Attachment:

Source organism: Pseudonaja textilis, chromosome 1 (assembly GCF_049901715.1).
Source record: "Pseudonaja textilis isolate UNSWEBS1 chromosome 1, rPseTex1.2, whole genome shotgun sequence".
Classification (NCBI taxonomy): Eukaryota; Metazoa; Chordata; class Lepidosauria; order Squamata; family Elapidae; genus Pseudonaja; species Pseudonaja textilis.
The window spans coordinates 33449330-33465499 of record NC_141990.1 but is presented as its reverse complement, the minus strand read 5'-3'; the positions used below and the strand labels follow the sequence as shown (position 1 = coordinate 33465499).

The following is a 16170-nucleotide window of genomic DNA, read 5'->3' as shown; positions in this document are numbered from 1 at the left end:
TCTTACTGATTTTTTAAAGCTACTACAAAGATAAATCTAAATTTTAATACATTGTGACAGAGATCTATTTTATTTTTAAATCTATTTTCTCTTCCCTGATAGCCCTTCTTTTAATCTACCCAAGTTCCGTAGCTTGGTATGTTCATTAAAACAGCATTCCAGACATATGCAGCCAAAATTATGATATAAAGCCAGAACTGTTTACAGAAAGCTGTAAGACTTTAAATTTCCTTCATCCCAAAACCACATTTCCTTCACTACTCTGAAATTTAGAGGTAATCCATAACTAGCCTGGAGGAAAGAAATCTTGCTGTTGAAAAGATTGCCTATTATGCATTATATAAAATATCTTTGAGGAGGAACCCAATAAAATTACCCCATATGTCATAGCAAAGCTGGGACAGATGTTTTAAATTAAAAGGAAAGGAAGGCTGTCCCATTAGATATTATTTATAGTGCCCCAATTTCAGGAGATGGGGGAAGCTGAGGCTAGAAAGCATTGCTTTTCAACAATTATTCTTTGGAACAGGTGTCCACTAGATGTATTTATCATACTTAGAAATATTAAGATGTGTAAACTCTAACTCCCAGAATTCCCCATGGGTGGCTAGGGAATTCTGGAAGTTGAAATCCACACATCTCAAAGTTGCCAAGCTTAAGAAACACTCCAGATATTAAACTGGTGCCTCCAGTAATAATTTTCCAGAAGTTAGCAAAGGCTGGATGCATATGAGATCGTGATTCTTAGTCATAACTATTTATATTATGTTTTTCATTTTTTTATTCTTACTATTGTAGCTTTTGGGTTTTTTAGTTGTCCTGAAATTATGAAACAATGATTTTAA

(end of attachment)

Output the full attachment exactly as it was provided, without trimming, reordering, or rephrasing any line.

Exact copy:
Source organism: Pseudonaja textilis, chromosome 1 (assembly GCF_049901715.1).
Source record: "Pseudonaja textilis isolate UNSWEBS1 chromosome 1, rPseTex1.2, whole genome shotgun sequence".
Classification (NCBI taxonomy): Eukaryota; Metazoa; Chordata; class Lepidosauria; order Squamata; family Elapidae; genus Pseudonaja; species Pseudonaja textilis.
The window spans coordinates 33449330-33465499 of record NC_141990.1 but is presented as its reverse complement, the minus strand read 5'-3'; the positions used below and the strand labels follow the sequence as shown (position 1 = coordinate 33465499).

The following is a 16170-nucleotide window of genomic DNA, read 5'->3' as shown; positions in this document are numbered from 1 at the left end:
TCTTACTGATTTTTTAAAGCTACTACAAAGATAAATCTAAATTTTAATACATTGTGACAGAGATCTATTTTATTTTTAAATCTATTTTCTCTTCCCTGATAGCCCTTCTTTTAATCTACCCAAGTTCCGTAGCTTGGTATGTTCATTAAAACAGCATTCCAGACATATGCAGCCAAAATTATGATATAAAGCCAGAACTGTTTACAGAAAGCTGTAAGACTTTAAATTTCCTTCATCCCAAAACCACATTTCCTTCACTACTCTGAAATTTAGAGGTAATCCATAACTAGCCTGGAGGAAAGAAATCTTGCTGTTGAAAAGATTGCCTATTATGCATTATATAAAATATCTTTGAGGAGGAACCCAATAAAATTACCCCATATGTCATAGCAAAGCTGGGACAGATGTTTTAAATTAAAAGGAAAGGAAGGCTGTCCCATTAGATATTATTTATAGTGCCCCAATTTCAGGAGATGGGGGAAGCTGAGGCTAGAAAGCATTGCTTTTCAACAATTATTCTTTGGAACAGGTGTCCACTAGATGTATTTATCATACTTAGAAATATTAAGATGTGTAAACTCTAACTCCCAGAATTCCCCATGGGTGGCTAGGGAATTCTGGAAGTTGAAATCCACACATCTCAAAGTTGCCAAGCTTAAGAAACACTCCAGATATTAAACTGGTGCCTCCAGTAATAATTTTCCAGAAGTTAGCAAAGGCTGGATGCATATGAGATCGTGATTCTTAGTCATAACTATTTATATTATGTTTTTCATTTTTTTATTCTTACTATTGTAGCTTTTGGGTTTTTTAGTTGTCCTGAAATTATGAAACAATGATTTTAA